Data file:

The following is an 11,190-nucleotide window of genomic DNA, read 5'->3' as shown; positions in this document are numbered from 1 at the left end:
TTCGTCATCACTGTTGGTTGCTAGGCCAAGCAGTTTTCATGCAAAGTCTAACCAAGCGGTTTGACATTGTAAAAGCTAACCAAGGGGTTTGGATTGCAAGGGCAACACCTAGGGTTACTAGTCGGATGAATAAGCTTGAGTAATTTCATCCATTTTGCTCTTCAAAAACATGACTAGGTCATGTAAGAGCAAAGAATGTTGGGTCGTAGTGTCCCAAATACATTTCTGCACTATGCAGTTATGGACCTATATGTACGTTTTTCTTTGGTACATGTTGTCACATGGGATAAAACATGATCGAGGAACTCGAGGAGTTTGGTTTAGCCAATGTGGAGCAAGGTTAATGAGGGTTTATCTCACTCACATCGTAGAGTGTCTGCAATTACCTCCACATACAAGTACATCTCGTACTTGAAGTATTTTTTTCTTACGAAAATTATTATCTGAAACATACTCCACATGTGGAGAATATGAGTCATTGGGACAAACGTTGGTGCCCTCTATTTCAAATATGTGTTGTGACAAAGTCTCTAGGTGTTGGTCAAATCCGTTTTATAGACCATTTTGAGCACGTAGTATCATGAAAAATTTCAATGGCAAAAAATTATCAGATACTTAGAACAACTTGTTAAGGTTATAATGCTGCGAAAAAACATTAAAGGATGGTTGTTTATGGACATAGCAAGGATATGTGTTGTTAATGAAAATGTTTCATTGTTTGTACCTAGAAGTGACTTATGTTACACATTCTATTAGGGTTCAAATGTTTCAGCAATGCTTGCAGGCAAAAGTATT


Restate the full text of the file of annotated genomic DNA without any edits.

The following is an 11,190-nucleotide window of genomic DNA, read 5'->3' as shown; positions in this document are numbered from 1 at the left end:
TTCGTCATCACTGTTGGTTGCTAGGCCAAGCAGTTTTCATGCAAAGTCTAACCAAGCGGTTTGACATTGTAAAAGCTAACCAAGGGGTTTGGATTGCAAGGGCAACACCTAGGGTTACTAGTCGGATGAATAAGCTTGAGTAATTTCATCCATTTTGCTCTTCAAAAACATGACTAGGTCATGTAAGAGCAAAGAATGTTGGGTCGTAGTGTCCCAAATACATTTCTGCACTATGCAGTTATGGACCTATATGTACGTTTTTCTTTGGTACATGTTGTCACATGGGATAAAACATGATCGAGGAACTCGAGGAGTTTGGTTTAGCCAATGTGGAGCAAGGTTAATGAGGGTTTATCTCACTCACATCGTAGAGTGTCTGCAATTACCTCCACATACAAGTACATCTCGTACTTGAAGTATTTTTTTCTTACGAAAATTATTATCTGAAACATACTCCACATGTGGAGAATATGAGTCATTGGGACAAACGTTGGTGCCCTCTATTTCAAATATGTGTTGTGACAAAGTCTCTAGGTGTTGGTCAAATCCGTTTTATAGACCATTTTGAGCACGTAGTATCATGAAAAATTTCAATGGCAAAAAATTATCAGATACTTAGAACAACTTGTTAAGGTTATAATGCTGCGAAAAAACATTAAAGGATGGTTGTTTATGGACATAGCAAGGATATGTGTTGTTAATGAAAATGTTTCATTGTTTGTACCTAGAAGTGACTTATGTTACACATTCTATTAGGGTTCAAATGTTTCAGCAATGCTTGCAGGCAAAAGTATT